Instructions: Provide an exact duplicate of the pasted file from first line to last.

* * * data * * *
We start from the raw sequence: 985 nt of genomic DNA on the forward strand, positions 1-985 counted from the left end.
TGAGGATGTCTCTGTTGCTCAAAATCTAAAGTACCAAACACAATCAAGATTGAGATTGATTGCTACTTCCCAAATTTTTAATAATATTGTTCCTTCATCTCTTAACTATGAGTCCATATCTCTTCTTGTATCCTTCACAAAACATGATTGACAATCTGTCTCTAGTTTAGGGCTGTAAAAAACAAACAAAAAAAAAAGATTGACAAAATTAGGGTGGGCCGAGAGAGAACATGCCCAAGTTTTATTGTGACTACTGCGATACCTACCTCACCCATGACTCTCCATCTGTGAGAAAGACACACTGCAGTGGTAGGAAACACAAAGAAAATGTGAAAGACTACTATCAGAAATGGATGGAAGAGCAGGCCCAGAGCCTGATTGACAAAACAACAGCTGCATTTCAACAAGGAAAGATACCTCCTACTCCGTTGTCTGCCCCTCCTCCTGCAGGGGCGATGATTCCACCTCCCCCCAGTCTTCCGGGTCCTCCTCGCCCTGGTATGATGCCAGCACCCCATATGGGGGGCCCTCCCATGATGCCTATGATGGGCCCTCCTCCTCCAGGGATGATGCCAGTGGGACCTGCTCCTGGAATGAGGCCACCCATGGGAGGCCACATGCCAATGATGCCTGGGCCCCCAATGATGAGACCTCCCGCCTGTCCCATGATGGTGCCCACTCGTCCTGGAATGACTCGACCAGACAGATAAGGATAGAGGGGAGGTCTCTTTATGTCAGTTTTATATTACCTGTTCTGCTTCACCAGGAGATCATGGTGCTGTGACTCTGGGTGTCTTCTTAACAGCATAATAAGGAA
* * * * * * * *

We start from the raw sequence: 985 nt of genomic DNA on the forward strand, positions 1-985 counted from the left end.
TGAGGATGTCTCTGTTGCTCAAAATCTAAAGTACCAAACACAATCAAGATTGAGATTGATTGCTACTTCCCAAATTTTTAATAATATTGTTCCTTCATCTCTTAACTATGAGTCCATATCTCTTCTTGTATCCTTCACAAAACATGATTGACAATCTGTCTCTAGTTTAGGGCTGTAAAAAACAAACAAAAAAAAAAGATTGACAAAATTAGGGTGGGCCGAGAGAGAACATGCCCAAGTTTTATTGTGACTACTGCGATACCTACCTCACCCATGACTCTCCATCTGTGAGAAAGACACACTGCAGTGGTAGGAAACACAAAGAAAATGTGAAAGACTACTATCAGAAATGGATGGAAGAGCAGGCCCAGAGCCTGATTGACAAAACAACAGCTGCATTTCAACAAGGAAAGATACCTCCTACTCCGTTGTCTGCCCCTCCTCCTGCAGGGGCGATGATTCCACCTCCCCCCAGTCTTCCGGGTCCTCCTCGCCCTGGTATGATGCCAGCACCCCATATGGGGGGCCCTCCCATGATGCCTATGATGGGCCCTCCTCCTCCAGGGATGATGCCAGTGGGACCTGCTCCTGGAATGAGGCCACCCATGGGAGGCCACATGCCAATGATGCCTGGGCCCCCAATGATGAGACCTCCCGCCTGTCCCATGATGGTGCCCACTCGTCCTGGAATGACTCGACCAGACAGATAAGGATAGAGGGGAGGTCTCTTTATGTCAGTTTTATATTACCTGTTCTGCTTCACCAGGAGATCATGGTGCTGTGACTCTGGGTGTCTTCTTAACAGCATAATAAGGAA